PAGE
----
Kiefer used pictures he took on a visit to China in 1993 for a series of works that reference Mao Zedong and the Cultural Revolution. Kiefer's large-scale photo-collage of a monumental statue of the Chinese leader saluting appears double-exposed with another image of a vast, curved wall of bricks. The heroic statue's gesture echoes Kiefer's early photographs and drawings of himself performing the Sieg Heil, the Nazi salute. Kiefer approaches the legacy of the brutal Chinese Communist regime with the same critical eye he turned on Germany's tortured recent past. In 1957 Mao wrote: "Letting a hundred flowers bloom and a hundred schools of thought contend is the policy of promoting the progress of the arts and sciences." Here, however, the sand and ash-encrusted flowers at the bottom struggle to blossom under the weight of the imposing statue while the wall blocks all access beyond the picture plane.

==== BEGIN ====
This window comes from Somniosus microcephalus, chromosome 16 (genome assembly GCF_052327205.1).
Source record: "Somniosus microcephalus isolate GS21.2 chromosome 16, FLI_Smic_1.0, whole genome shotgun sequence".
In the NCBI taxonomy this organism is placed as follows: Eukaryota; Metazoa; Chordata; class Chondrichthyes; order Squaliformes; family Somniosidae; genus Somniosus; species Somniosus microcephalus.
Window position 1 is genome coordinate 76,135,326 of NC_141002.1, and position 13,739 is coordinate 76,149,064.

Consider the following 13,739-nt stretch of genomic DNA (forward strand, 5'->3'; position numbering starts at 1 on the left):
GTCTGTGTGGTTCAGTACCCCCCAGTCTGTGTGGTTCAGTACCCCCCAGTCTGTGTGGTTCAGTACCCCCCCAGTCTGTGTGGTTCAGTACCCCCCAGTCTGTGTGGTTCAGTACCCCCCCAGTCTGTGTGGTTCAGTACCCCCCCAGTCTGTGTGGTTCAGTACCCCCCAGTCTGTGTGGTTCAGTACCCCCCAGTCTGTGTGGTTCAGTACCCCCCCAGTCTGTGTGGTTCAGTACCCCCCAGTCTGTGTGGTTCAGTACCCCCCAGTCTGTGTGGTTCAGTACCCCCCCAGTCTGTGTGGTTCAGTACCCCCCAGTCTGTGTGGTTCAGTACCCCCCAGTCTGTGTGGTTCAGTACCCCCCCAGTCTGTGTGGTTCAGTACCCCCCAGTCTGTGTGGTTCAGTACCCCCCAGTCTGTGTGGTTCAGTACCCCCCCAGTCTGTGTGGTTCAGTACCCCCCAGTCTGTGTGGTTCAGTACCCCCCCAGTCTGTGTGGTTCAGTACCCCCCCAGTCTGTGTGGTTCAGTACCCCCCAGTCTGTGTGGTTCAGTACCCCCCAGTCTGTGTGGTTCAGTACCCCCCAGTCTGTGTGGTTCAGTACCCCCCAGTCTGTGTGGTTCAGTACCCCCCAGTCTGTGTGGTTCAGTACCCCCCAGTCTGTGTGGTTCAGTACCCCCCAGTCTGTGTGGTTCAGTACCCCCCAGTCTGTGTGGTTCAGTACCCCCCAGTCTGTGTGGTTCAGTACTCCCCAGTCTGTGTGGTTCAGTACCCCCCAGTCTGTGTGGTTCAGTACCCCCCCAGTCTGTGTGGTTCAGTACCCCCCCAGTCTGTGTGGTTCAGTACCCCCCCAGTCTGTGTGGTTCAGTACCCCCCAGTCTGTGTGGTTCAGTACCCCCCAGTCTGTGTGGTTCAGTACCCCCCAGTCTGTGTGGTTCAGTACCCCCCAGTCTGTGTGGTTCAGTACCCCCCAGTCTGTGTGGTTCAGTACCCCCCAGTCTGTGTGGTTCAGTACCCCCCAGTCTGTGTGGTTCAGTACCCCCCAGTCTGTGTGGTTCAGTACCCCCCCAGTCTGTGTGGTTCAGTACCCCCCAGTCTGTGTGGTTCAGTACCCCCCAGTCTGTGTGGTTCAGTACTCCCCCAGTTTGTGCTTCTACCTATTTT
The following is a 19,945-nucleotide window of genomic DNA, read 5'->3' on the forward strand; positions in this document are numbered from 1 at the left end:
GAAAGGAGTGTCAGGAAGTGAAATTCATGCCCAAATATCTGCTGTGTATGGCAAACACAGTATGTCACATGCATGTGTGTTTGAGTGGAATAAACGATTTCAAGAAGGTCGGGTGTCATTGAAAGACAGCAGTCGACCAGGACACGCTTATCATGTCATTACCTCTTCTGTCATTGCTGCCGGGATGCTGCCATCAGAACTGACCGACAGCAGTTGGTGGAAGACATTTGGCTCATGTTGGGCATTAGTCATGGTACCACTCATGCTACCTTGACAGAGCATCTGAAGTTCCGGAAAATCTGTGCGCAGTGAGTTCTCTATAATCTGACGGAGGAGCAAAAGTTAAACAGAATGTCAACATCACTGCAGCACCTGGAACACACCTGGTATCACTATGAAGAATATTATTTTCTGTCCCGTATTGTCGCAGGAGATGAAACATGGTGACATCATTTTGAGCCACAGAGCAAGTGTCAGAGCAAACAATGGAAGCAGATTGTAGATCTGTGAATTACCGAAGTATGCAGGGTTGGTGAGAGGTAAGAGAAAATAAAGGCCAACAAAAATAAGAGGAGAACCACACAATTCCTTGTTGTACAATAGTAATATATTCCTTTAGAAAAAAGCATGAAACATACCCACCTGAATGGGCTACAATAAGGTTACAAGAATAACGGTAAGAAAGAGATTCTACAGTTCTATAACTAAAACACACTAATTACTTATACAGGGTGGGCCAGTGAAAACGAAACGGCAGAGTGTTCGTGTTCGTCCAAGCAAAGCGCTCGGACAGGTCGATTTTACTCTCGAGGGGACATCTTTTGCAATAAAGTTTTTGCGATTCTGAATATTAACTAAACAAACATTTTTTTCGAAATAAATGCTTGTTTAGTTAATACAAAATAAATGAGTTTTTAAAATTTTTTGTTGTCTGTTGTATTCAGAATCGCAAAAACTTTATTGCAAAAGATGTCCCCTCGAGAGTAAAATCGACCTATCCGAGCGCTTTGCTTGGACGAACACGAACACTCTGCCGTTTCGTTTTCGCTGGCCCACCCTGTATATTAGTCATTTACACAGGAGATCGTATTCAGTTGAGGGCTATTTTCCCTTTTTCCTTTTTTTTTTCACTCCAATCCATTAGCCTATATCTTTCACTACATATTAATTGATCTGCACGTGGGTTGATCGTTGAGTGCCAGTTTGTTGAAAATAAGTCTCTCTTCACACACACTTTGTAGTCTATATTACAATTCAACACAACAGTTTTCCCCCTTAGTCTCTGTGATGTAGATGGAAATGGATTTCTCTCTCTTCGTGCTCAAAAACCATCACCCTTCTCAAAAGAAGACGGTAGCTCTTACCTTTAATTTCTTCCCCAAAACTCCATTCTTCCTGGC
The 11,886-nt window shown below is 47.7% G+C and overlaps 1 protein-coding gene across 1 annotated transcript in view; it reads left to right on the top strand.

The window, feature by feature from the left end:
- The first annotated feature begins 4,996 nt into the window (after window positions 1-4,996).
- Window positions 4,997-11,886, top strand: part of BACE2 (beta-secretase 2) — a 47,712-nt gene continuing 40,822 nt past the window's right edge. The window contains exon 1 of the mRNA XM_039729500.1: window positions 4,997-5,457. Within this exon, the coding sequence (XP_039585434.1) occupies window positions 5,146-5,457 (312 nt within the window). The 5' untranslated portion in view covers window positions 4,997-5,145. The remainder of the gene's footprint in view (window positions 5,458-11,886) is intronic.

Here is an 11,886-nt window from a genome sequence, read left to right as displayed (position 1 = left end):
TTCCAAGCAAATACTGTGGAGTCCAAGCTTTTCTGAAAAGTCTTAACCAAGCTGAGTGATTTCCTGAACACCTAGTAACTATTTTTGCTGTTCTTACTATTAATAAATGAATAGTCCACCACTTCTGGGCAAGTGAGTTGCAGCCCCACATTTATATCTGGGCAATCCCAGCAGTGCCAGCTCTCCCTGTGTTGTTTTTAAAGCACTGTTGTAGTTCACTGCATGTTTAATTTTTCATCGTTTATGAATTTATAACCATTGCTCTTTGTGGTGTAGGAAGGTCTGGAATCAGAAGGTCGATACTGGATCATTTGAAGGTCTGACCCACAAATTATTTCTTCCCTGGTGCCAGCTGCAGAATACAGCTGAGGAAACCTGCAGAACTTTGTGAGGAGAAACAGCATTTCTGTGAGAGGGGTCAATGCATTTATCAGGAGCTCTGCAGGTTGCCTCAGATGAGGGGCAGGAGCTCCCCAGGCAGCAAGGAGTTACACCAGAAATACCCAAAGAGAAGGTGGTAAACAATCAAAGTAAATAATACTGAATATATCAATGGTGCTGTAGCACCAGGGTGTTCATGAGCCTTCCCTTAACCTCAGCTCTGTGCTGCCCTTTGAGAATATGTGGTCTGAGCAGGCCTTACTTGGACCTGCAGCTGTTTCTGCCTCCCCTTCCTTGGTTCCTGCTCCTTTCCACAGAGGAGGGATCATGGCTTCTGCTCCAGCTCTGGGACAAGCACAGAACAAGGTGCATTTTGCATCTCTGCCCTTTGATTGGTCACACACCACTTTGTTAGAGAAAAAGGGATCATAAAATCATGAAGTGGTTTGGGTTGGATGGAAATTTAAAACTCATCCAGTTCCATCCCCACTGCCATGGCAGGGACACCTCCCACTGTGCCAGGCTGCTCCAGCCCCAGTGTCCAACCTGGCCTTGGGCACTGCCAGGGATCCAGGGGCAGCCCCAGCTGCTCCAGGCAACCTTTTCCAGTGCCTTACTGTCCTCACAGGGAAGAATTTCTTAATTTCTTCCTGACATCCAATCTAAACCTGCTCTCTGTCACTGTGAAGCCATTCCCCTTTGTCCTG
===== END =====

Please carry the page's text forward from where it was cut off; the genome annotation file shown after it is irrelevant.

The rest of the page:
Inscription: Inscribed (across top, in charcoal): let a thousand flowers bloom
the artist (2000–2001; sold through Anthony d'Offay Gallery, London to MMA)
London. Anthony d'Offay Gallery. "Anselm Kiefer: Let a Thousand Flowers Bloom," November 3–December 12, 2000, not in catalogue.
New York. The Metropolitan Museum of Art. "Broken Flowers and Grass: Nature and Landscape in the Drawings of Anselm Kiefer," March 24–August 2, 2009, no catalogue.
Nan Rosenthal in "Recent Acquisitions: A Selection 2001–2002." Metropolitan Museum of Art Bulletin 60 (Autumn 2002), pp. 44–45, ill. (color).
Germano Celant. Kiefer e Mao: Che Mille Fiori Fioriscano. Exh. cat., La Triennale di Milano. Milan, 2008, p. 137, no. 34, ill. p. 92 (color).